sage of IV bill tO which he was utterly/ op.
posed.: .* Vr hat shill tuy '" he repeated,
but found Impossible to get beyood the
Tell them," replied the waggish Speak
er, that you tried to Amite a speech and
GETTYSBURG, PA. FRIDAY EVENING, FEBRUARY 23, 1849
DAN MARBLE IN A POSITION
Actors are very tenacious about their
'"position" in their profession; and some
of them are even particular about their po
sition in private ; ' ht the most anxious
man about the latter, that we ever knew of,
was the famous Dan Marble, upon °neve
casion. IVe believe it was at a supper—
or some sort of a conviviality—gross af
fairs which we never attend, our "Senior"
usually taking on himself such responsi
bilities—when one of the company, a
grave faced man, declared that he could
not only see as far into a millstone as oth
er people, but much farther through a atone
wall ; in short let any man go into a
passage, shut the door, place himself in
any possible position, and he would tell
what position it was ! This stirred Dan
to an expression of incredibility, but the
proposer stuck to hia point, backing his
assertion with an offer to "bet the wine,"
the company to decide, which was finally
accepted, and out went Dan to put himself
There was a table in the entry, an empty
armoire, a chair or two, and the come
dian was puzzled as to how he should
bring them all into requisition, so as to
Present a combination which should dely
investigation through an inch plank, and
the further to secure himself, he stopped
up the key-hole with afive dollar bill, the
most available matter for the purpose at
hand. After sufficient cogitation, and con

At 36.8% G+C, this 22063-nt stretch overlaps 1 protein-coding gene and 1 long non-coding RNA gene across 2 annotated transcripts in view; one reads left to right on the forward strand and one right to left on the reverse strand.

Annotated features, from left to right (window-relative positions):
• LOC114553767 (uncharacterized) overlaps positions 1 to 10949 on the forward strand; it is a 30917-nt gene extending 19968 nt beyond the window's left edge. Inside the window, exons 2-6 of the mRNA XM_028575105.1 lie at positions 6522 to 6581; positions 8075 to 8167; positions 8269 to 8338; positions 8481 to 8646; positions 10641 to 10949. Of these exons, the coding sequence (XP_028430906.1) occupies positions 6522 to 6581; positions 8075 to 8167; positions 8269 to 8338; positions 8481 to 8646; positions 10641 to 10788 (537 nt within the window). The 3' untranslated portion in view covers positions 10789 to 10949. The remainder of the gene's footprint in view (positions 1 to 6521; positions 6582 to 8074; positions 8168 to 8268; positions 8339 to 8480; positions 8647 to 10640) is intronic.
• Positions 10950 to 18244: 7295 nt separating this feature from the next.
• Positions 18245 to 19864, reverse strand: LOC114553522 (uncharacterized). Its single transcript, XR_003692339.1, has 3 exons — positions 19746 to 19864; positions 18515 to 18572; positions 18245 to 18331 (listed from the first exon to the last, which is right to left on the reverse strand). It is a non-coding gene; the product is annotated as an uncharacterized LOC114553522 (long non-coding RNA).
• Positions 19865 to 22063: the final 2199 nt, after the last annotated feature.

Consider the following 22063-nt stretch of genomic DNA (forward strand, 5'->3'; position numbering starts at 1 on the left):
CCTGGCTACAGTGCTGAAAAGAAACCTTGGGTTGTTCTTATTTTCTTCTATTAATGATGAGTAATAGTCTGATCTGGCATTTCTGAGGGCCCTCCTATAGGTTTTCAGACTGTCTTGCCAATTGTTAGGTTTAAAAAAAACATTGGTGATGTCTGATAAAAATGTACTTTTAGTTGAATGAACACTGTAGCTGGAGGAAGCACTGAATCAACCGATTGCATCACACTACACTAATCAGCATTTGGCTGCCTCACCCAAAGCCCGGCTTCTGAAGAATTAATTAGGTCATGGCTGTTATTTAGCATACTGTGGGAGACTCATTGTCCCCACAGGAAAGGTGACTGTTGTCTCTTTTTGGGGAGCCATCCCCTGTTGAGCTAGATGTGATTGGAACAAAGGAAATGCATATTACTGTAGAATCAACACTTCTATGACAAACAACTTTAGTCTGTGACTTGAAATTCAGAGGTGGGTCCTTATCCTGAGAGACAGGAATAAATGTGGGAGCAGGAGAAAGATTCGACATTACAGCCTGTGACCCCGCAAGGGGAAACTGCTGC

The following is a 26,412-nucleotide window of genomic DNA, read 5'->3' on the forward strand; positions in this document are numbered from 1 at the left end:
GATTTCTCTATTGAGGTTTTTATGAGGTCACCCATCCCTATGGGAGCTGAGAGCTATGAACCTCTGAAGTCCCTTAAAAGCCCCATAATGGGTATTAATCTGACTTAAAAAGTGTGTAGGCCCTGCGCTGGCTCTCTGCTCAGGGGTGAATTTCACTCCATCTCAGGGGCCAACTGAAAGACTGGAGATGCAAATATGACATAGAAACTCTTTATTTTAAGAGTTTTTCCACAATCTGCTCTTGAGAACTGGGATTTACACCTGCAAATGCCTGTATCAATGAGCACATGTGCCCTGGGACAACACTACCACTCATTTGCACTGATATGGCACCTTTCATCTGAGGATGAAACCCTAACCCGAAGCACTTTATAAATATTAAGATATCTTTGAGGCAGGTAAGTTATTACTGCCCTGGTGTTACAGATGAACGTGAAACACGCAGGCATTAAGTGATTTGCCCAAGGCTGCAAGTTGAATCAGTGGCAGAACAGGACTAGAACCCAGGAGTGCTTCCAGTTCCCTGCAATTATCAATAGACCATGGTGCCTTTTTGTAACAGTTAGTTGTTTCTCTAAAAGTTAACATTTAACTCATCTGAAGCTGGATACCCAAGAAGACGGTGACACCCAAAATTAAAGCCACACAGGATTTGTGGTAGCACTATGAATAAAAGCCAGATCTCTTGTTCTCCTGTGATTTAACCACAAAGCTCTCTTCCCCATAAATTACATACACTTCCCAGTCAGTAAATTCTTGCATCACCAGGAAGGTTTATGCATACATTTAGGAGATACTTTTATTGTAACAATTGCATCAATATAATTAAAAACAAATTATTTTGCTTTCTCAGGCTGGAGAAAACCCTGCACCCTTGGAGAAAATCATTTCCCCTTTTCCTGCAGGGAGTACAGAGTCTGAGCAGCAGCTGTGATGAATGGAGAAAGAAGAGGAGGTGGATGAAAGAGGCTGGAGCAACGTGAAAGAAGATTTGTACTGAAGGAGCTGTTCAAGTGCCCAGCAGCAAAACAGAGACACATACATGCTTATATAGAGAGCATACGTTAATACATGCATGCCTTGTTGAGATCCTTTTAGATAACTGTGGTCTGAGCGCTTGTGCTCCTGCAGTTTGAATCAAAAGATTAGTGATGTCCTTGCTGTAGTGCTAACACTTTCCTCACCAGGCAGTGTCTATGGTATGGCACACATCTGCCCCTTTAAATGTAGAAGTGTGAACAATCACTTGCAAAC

sultation with the friend accompanying
him, and a nervousness as to whether
there was not upeeping" going on, Dan
mounted the table, and at the risk of his
neck assumed his position! lmagine the
broad figure of the Yankee, heels up and
head down, supported on his hands, as we
see the bad boys invert themselves against
sides of houses—his watch in his mouth,
and his coat flaps forming s drapery at the
back of his head, and the blood at the sa me
time filling cheeks and eyes to bursting !
"Will that do ?" said Dan to his friend.
"Oh, just the thing, exactly !"
"Sure they ain't peeping, eh ?"
"Nu, you're safe enough !"
"Very well, then," and in a tone of ex
ultation he gave the challenge :
"What position am I in now ?"
"The position of a fool !" was the re
Dan's coat tail took its natural hang ama
zingly quick ; he did nit conceive it nec
essary at all to refer the matter to the com
pany ; the wine came, and the next morn
ing, the "sell" having prevented him from
thinking of it earlier, an inquisitive Yan
kee was heard inquiring if any body had
seen afive dollar bill in the keyhole
ADVICE OF COUNSEL.—There is a well
known custom prevailing in our criminal
courts, of assigning consel to such prison
ers as have 110 one to defend them. On
one occasion, the Court finding a man ac
cused of theft, end without counsel, said
to the lawyer who was present—
., Mr. —, please to withdraw with the